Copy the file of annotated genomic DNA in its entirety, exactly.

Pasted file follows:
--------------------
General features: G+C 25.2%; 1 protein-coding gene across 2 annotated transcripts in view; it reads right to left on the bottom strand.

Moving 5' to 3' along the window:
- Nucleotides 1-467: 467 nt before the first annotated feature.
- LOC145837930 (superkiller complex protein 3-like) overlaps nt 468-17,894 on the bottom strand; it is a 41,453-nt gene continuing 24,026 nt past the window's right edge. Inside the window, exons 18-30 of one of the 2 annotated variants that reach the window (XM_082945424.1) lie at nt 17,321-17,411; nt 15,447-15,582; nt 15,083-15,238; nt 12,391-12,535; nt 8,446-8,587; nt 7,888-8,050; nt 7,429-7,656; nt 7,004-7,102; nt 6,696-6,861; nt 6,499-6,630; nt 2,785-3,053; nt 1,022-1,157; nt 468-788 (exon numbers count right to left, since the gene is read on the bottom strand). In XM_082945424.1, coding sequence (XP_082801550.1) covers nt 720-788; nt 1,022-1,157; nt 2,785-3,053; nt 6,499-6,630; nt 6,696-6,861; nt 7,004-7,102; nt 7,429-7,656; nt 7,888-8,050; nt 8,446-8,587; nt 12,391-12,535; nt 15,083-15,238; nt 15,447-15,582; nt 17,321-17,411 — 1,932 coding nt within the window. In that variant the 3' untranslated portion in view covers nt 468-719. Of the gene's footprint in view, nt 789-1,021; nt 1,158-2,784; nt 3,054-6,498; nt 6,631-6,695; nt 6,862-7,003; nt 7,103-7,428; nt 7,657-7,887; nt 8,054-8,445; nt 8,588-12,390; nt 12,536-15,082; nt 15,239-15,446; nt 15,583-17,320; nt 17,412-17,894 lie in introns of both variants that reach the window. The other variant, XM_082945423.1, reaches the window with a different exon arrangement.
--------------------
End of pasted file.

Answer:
General features: G+C 25.2%; 1 protein-coding gene across 2 annotated transcripts in view; it reads right to left on the bottom strand.

Moving 5' to 3' along the window:
- Nucleotides 1-467: 467 nt before the first annotated feature.
- LOC145837930 (superkiller complex protein 3-like) overlaps nt 468-17,894 on the bottom strand; it is a 41,453-nt gene continuing 24,026 nt past the window's right edge. Inside the window, exons 18-30 of one of the 2 annotated variants that reach the window (XM_082945424.1) lie at nt 17,321-17,411; nt 15,447-15,582; nt 15,083-15,238; nt 12,391-12,535; nt 8,446-8,587; nt 7,888-8,050; nt 7,429-7,656; nt 7,004-7,102; nt 6,696-6,861; nt 6,499-6,630; nt 2,785-3,053; nt 1,022-1,157; nt 468-788 (exon numbers count right to left, since the gene is read on the bottom strand). In XM_082945424.1, coding sequence (XP_082801550.1) covers nt 720-788; nt 1,022-1,157; nt 2,785-3,053; nt 6,499-6,630; nt 6,696-6,861; nt 7,004-7,102; nt 7,429-7,656; nt 7,888-8,050; nt 8,446-8,587; nt 12,391-12,535; nt 15,083-15,238; nt 15,447-15,582; nt 17,321-17,411 — 1,932 coding nt within the window. In that variant the 3' untranslated portion in view covers nt 468-719. Of the gene's footprint in view, nt 789-1,021; nt 1,158-2,784; nt 3,054-6,498; nt 6,631-6,695; nt 6,862-7,003; nt 7,103-7,428; nt 7,657-7,887; nt 8,054-8,445; nt 8,588-12,390; nt 12,536-15,082; nt 15,239-15,446; nt 15,583-17,320; nt 17,412-17,894 lie in introns of both variants that reach the window. The other variant, XM_082945423.1, reaches the window with a different exon arrangement.